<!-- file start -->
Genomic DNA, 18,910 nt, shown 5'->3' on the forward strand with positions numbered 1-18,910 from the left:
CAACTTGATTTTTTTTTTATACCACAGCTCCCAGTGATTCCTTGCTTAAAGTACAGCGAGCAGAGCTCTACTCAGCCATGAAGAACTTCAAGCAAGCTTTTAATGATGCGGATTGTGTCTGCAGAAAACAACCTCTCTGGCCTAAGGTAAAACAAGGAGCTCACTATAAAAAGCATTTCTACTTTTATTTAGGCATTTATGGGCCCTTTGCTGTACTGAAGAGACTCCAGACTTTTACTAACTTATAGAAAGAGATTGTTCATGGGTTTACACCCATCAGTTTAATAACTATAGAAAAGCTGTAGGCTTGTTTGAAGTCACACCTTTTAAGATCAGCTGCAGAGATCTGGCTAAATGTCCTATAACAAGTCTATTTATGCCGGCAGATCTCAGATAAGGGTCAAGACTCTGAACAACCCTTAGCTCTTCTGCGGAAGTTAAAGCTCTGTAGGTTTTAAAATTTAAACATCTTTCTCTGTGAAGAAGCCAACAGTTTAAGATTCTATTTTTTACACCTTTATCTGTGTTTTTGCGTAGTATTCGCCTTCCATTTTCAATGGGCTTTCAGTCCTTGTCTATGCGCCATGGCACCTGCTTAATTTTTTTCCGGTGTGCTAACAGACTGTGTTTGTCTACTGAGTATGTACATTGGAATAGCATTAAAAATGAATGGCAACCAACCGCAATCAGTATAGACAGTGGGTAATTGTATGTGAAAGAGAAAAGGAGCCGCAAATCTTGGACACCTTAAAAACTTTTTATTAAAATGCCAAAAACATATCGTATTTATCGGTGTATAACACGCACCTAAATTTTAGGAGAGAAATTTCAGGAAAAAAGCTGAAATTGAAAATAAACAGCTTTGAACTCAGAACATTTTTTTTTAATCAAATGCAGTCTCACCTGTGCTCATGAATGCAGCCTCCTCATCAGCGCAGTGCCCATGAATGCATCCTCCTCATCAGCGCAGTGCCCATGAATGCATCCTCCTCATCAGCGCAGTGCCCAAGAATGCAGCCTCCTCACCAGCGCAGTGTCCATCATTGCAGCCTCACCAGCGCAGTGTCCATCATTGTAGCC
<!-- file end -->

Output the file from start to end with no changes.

Genomic DNA, 18,910 nt, shown 5'->3' on the forward strand with positions numbered 1-18,910 from the left:
CAACTTGATTTTTTTTTTATACCACAGCTCCCAGTGATTCCTTGCTTAAAGTACAGCGAGCAGAGCTCTACTCAGCCATGAAGAACTTCAAGCAAGCTTTTAATGATGCGGATTGTGTCTGCAGAAAACAACCTCTCTGGCCTAAGGTAAAACAAGGAGCTCACTATAAAAAGCATTTCTACTTTTATTTAGGCATTTATGGGCCCTTTGCTGTACTGAAGAGACTCCAGACTTTTACTAACTTATAGAAAGAGATTGTTCATGGGTTTACACCCATCAGTTTAATAACTATAGAAAAGCTGTAGGCTTGTTTGAAGTCACACCTTTTAAGATCAGCTGCAGAGATCTGGCTAAATGTCCTATAACAAGTCTATTTATGCCGGCAGATCTCAGATAAGGGTCAAGACTCTGAACAACCCTTAGCTCTTCTGCGGAAGTTAAAGCTCTGTAGGTTTTAAAATTTAAACATCTTTCTCTGTGAAGAAGCCAACAGTTTAAGATTCTATTTTTTACACCTTTATCTGTGTTTTTGCGTAGTATTCGCCTTCCATTTTCAATGGGCTTTCAGTCCTTGTCTATGCGCCATGGCACCTGCTTAATTTTTTTCCGGTGTGCTAACAGACTGTGTTTGTCTACTGAGTATGTACATTGGAATAGCATTAAAAATGAATGGCAACCAACCGCAATCAGTATAGACAGTGGGTAATTGTATGTGAAAGAGAAAAGGAGCCGCAAATCTTGGACACCTTAAAAACTTTTTATTAAAATGCCAAAAACATATCGTATTTATCGGTGTATAACACGCACCTAAATTTTAGGAGAGAAATTTCAGGAAAAAAGCTGAAATTGAAAATAAACAGCTTTGAACTCAGAACATTTTTTTTTAATCAAATGCAGTCTCACCTGTGCTCATGAATGCAGCCTCCTCATCAGCGCAGTGCCCATGAATGCATCCTCCTCATCAGCGCAGTGCCCATGAATGCATCCTCCTCATCAGCGCAGTGCCCAAGAATGCAGCCTCCTCACCAGCGCAGTGTCCATCATTGCAGCCTCACCAGCGCAGTGTCCATCATTGTAGCC